““I think I am an example, given my age, of what we’re all talking about today: I’m vaccinated, I’m doubly boosted, and I believe if that were not the case, I very likely would not be talking to you looking as well as I look.””
— Dr. Anthony Fauci
That was Dr. Anthony Fauci, the White House’s chief medical adviser, speaking at a COVID-19 Response Team briefing just a week after revealing he had tested positive for the virus.
Fauci looked well during the virtual briefing on Thursday, and credited his mild COVID symptoms and rapid recovery to being fully vaccinated and getting two booster shots.
“I’m feeling really fine,” Fauci said, responding to a reporter’s question about his COVID case. He described having mild symptoms the previous week, testing positive, and feeling symptomatic for one day. He also completed a five-day Paxlovid antiviral treatment regimen.
“So all is well with Fauci, and thank you for asking,” he said.
The White House recently stepped up its effort to give more Americans access to Pfizer’s
COVID antiviral drug Paxlovid, and about 30,000 people in the U.S. got a Paxlovid prescription every day during the last week of May, the White House reported. Pfizer said it will prioritize studying Paxlovid in vulnerable and at-risk-patient populations going forward.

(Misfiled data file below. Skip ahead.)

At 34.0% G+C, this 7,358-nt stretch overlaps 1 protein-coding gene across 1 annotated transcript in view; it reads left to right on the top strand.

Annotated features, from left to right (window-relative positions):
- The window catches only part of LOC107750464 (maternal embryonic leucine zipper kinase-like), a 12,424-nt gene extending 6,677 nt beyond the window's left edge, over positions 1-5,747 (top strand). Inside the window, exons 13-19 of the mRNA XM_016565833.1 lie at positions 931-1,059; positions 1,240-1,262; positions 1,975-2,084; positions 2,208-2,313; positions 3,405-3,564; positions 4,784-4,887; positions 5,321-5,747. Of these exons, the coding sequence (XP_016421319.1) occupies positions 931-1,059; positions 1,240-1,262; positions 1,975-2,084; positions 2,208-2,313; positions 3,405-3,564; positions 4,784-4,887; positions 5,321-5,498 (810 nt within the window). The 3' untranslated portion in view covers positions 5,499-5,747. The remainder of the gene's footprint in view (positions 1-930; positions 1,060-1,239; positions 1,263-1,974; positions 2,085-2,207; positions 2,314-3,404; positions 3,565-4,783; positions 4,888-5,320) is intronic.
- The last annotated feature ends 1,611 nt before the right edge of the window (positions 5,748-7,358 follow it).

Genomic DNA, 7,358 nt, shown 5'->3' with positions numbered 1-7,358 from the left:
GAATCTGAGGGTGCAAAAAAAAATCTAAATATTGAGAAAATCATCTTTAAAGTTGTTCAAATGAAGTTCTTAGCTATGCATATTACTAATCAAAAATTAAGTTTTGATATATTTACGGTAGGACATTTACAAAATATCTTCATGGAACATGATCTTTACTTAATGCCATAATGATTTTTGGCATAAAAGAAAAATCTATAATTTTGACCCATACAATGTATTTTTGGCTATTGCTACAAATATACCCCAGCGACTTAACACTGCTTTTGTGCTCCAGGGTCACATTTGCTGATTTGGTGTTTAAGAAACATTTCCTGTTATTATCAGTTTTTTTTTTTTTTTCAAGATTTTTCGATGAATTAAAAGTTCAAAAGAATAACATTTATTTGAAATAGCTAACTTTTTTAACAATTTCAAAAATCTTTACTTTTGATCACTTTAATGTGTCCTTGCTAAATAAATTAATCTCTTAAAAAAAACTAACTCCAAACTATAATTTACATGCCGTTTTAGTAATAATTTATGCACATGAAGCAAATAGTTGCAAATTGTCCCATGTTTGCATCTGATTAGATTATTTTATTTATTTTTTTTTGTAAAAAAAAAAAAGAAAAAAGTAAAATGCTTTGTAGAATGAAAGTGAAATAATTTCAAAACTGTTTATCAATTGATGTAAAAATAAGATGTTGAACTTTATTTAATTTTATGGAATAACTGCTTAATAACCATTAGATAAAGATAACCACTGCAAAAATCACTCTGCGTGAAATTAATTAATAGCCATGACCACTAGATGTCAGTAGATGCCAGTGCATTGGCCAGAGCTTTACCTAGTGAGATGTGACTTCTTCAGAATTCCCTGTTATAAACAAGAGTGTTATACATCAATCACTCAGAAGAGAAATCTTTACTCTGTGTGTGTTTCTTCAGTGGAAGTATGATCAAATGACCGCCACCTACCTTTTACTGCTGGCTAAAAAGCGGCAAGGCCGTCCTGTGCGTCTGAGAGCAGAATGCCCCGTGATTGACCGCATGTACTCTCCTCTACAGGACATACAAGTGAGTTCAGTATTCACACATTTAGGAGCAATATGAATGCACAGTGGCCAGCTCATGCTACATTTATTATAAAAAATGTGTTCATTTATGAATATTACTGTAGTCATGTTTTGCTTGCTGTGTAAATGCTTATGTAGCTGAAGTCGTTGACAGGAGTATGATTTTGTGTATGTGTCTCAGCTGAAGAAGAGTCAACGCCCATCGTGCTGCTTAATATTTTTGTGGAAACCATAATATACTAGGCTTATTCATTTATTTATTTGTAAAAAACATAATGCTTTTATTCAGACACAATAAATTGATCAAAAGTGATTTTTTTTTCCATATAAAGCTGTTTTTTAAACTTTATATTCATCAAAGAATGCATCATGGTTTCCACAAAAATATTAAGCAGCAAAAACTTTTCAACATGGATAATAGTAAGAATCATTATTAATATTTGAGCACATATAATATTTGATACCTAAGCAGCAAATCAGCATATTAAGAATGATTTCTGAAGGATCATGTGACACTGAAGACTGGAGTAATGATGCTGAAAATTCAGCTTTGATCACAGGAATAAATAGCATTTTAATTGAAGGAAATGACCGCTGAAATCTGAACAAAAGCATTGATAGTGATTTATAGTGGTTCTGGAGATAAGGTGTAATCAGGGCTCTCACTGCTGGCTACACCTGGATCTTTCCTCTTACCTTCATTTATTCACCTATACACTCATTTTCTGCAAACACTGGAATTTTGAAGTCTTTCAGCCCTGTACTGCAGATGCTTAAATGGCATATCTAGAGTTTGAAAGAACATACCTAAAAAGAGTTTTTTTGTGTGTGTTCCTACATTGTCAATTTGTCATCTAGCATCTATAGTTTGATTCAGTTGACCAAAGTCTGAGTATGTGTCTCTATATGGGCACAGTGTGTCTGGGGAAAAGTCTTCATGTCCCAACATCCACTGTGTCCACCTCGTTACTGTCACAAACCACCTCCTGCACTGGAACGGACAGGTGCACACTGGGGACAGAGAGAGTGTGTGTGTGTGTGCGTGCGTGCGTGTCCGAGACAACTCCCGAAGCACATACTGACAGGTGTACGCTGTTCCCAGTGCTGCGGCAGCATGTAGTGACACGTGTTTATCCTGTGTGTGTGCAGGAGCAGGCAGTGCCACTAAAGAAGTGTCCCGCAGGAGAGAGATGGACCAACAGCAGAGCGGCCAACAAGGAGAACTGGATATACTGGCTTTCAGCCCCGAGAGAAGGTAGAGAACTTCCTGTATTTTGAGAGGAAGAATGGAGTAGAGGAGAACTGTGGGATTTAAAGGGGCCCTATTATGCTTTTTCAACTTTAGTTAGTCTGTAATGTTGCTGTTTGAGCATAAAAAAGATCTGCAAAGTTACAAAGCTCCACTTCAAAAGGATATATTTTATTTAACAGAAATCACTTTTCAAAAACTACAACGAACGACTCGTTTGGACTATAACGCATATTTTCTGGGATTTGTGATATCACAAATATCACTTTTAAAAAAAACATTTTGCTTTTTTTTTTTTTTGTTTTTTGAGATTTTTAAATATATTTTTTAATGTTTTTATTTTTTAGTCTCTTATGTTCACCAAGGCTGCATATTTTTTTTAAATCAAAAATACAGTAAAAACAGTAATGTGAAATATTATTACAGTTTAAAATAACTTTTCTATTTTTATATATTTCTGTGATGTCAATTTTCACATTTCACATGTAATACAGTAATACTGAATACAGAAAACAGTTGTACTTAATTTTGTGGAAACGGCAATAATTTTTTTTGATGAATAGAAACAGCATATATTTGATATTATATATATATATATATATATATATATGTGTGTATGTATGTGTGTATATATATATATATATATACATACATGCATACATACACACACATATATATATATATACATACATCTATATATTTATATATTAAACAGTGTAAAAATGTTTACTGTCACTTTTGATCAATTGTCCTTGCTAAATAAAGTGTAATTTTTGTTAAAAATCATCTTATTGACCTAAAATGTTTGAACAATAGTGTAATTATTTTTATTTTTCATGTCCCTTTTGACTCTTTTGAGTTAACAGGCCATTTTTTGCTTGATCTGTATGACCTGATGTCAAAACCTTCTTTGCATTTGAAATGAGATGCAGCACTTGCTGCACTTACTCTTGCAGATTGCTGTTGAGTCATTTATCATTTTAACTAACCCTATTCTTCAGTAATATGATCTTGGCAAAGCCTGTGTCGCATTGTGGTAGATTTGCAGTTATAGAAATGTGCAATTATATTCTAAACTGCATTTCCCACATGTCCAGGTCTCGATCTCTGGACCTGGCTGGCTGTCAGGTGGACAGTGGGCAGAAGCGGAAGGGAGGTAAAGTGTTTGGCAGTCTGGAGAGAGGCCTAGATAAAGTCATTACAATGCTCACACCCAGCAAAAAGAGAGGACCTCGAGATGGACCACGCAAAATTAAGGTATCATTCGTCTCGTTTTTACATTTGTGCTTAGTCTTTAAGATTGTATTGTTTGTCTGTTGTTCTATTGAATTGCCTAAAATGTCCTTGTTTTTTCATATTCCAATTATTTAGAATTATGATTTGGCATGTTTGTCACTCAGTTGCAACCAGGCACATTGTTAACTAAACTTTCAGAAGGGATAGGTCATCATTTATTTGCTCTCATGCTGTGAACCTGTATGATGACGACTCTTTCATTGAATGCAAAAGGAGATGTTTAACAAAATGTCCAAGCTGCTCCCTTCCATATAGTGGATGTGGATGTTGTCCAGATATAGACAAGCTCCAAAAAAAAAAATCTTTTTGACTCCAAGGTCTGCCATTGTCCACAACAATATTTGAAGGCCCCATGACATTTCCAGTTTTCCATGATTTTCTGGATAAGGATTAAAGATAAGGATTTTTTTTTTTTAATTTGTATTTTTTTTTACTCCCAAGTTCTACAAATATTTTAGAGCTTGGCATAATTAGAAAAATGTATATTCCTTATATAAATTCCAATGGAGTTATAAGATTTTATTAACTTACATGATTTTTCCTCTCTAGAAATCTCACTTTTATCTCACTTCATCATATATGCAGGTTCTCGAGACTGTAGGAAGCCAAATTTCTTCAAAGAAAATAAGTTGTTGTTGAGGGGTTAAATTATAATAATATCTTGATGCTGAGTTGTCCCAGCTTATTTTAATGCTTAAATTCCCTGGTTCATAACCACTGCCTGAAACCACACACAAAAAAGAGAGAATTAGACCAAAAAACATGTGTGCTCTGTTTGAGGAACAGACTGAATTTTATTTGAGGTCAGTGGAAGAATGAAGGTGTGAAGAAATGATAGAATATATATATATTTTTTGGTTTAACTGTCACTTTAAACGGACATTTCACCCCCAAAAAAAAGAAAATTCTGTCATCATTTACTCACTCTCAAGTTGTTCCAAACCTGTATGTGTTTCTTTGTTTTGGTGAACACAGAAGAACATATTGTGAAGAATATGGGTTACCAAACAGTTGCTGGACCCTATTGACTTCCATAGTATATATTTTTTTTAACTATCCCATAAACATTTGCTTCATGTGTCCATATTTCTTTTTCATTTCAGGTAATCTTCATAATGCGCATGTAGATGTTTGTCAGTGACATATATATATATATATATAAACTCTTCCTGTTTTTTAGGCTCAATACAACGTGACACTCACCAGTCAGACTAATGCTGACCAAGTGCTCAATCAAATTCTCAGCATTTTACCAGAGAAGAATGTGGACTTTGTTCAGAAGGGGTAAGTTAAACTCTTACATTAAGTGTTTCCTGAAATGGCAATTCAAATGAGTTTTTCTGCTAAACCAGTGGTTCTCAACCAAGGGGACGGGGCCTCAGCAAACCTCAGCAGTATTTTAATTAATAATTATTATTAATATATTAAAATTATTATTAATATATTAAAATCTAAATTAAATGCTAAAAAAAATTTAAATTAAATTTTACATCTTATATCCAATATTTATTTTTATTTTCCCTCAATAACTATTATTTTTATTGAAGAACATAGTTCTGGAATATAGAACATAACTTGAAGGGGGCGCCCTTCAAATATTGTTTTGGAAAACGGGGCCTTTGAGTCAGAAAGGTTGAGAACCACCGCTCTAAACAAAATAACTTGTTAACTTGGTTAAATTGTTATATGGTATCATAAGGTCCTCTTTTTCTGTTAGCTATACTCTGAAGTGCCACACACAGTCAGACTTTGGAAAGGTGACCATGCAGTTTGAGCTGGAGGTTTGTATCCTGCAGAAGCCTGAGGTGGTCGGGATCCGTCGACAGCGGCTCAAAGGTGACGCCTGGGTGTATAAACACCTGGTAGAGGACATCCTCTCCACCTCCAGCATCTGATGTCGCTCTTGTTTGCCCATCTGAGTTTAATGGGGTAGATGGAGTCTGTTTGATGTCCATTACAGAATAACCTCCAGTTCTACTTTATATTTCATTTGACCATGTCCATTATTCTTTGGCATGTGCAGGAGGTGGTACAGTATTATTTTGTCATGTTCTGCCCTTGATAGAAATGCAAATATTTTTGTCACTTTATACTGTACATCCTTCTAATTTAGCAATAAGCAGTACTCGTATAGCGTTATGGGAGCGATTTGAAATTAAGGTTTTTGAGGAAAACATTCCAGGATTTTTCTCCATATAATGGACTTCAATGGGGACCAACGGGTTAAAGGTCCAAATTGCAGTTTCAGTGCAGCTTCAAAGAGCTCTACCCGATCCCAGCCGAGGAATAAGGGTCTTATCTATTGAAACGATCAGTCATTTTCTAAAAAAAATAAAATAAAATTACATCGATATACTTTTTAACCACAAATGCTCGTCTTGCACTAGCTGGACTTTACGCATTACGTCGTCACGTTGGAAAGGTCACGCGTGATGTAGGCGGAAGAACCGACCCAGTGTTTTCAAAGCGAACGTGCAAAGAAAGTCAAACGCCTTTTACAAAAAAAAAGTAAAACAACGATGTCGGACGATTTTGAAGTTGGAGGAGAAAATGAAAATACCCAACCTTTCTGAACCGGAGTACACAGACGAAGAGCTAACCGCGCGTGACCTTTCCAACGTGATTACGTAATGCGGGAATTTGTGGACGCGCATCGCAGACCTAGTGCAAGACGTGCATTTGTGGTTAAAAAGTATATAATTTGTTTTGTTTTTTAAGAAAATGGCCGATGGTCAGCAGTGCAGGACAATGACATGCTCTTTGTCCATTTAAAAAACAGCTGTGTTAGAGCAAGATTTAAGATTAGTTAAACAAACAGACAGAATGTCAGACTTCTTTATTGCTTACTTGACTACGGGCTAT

But Pfizer shared updated data from a Phase 2/3 clinical trial evaluating Paxlovid just this week that suggested the antiviral isn’t so effective for people who are vaccinated and healthy. Pfizer’s CEO also said that the research found Paxlovid did not have a significant impact on high-risk people who have been vaccinated, either, but it helps high-risk, unvaccinated patients.
At 81 years old, Fauci would be in a high-risk group. Older adults have the highest risk of getting very sick from COVID-19, the CDC reports, and more than 81% of COVID-19 deaths have occurred in people over 65.
The White House COVID-19 Response Team met Thursday to brief the public on the Biden administration’s plan to give COVID vaccines to children under 5. The Pfizer and Moderna
COVID-19 vaccines became available to infants, toddlers and preschoolers this week, after the Centers for Disease Control and Prevention approved the vaccines for the youngest Americans last weekend.
Here’s what parents need to know about COVID vaccines for kids under 5, including where to find vaccines, how many doses are needed and possible side effects.